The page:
„This is the price that must be paid for progress and it is worth it.“

—  Hyman George Rickover
Context: Everything new endangers something old. A new machine replaces human hands; a new source of power threatens old businesses; a new trade route wipes out the supremacy of old ports and brings prosperity to new ones. This is the price that must be paid for progress and it is worth it.

Publicidade

„I do not have regrets. I believe I helped preserve the peace for this country. Why should I regret that?“

—  Hyman George Rickover
Context: I do not have regrets. I believe I helped preserve the peace for this country. Why should I regret that? What I accomplished was approved by Congress — which represents our people. All of you live in safety from domestic enemies because of security from the police. Likewise, you live in safety from foreign enemies because our military keeps them from attacking us. Nuclear technology was already under development in other countries. My assigned responsibility was to develop our nuclear navy. I managed to accomplish this.

„There are no parliamentary procedures and no coercion from the Chair.“

—  Hyman George Rickover
Context: The Quakers have an excellent approach to thinking through difficult problems, where a number of intelligent and responsible people must work together. They meet as equals, and anyone who has an idea speaks up. There are no parliamentary procedures and no coercion from the Chair. They continue the discussion until unanimity is reached. I want you guys to do that. Get in a room with no phones and leave orders that you are not to be disturbed. And sit there until you can deal with each other as individuals, not as spokesmen for either organization.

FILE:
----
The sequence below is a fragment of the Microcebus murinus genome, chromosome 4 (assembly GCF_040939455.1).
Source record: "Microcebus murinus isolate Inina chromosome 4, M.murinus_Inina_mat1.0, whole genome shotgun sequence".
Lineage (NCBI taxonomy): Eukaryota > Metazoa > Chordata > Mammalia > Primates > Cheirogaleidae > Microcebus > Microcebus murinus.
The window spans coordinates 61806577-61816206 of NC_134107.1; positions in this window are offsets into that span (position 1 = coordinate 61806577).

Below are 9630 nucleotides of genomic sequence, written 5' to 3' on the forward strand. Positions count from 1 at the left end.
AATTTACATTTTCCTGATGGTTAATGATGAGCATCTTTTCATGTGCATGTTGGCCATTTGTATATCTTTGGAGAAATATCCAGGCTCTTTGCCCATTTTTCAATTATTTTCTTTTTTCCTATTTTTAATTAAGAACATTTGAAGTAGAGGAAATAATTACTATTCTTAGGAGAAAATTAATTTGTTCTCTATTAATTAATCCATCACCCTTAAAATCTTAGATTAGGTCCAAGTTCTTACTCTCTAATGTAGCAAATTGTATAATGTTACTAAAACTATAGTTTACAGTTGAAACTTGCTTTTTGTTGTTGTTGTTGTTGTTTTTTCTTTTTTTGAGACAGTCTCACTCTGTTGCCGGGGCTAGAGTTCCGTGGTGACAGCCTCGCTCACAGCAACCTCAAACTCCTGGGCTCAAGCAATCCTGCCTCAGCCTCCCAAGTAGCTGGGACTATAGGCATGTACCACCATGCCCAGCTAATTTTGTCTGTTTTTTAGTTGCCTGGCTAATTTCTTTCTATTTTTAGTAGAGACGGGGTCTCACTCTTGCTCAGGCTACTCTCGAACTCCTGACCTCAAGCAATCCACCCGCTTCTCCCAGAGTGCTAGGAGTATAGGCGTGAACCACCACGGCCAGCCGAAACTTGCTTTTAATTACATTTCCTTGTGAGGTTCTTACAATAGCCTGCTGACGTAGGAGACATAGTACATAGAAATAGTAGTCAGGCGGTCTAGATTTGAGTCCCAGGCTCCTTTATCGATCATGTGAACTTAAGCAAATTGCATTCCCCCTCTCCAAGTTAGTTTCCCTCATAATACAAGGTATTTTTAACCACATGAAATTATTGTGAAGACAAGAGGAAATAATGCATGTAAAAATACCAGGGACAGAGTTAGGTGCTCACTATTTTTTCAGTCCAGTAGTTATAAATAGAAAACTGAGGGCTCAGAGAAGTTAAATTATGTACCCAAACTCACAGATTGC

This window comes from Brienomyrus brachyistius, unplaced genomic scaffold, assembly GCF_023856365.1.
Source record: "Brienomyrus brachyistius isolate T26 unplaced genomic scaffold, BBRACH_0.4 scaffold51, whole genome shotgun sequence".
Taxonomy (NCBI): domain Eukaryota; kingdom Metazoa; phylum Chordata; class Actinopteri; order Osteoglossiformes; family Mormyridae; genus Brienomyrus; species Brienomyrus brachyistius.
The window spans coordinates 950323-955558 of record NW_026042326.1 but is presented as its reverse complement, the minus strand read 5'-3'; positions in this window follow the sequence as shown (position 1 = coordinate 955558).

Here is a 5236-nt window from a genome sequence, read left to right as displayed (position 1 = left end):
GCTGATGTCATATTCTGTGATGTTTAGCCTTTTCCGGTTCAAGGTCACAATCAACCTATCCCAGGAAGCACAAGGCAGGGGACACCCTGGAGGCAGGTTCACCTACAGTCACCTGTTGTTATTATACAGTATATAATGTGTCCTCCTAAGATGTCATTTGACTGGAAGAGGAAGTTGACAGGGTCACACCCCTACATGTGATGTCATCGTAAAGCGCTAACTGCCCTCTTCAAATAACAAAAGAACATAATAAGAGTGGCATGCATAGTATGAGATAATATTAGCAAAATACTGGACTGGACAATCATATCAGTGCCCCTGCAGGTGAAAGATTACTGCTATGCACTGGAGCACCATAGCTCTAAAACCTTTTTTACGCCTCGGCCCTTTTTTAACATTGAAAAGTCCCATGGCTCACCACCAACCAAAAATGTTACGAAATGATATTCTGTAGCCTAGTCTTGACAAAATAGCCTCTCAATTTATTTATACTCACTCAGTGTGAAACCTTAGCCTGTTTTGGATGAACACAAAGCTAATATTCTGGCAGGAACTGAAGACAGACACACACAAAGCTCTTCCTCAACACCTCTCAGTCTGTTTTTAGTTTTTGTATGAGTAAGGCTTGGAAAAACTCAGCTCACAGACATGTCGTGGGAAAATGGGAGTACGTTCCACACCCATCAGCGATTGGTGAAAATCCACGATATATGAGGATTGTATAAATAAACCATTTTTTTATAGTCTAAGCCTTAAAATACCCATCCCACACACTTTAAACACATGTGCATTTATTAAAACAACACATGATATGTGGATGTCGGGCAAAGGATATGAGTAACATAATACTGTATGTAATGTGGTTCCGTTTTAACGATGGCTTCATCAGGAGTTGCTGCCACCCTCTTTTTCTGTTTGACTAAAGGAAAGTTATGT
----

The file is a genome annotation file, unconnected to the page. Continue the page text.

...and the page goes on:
„Each of us is obligated to bring his individual and independent capacities to bear upon a wide range of human concerns.“

—  Hyman George Rickover
Context: I believe it is the duty of each of us to act as if the fate of the world depended on him. Admittedly, on man by himself cannot do the job. However, one man can make a difference. Each of us is obligated to bring his individual and independent capacities to bear upon a wide range of human concerns. It is with this conviction that we squarely confront our duty to prosperity. We must live for the future of the human race, and not of our own comfort or success.

„Those involved with practical reactors, humbled by their experiences, speak less and worry more.“

—  Hyman George Rickover
Context: Unfortunately for those who must make far-reaching decision without the benefit of an intimate knowledge of reactor technology, and unfortunately for the interested public, it is much easier to get the academic side of an issue than the practical side. For a large part those involved with the academic reactors have more inclination and time to present their ideas in reports and orally to those who will listen. Since they are innocently unaware of the real but hidden difficulties of their plans, they speak with great facility and confidence. Those involved with practical reactors, humbled by their experiences, speak less and worry more.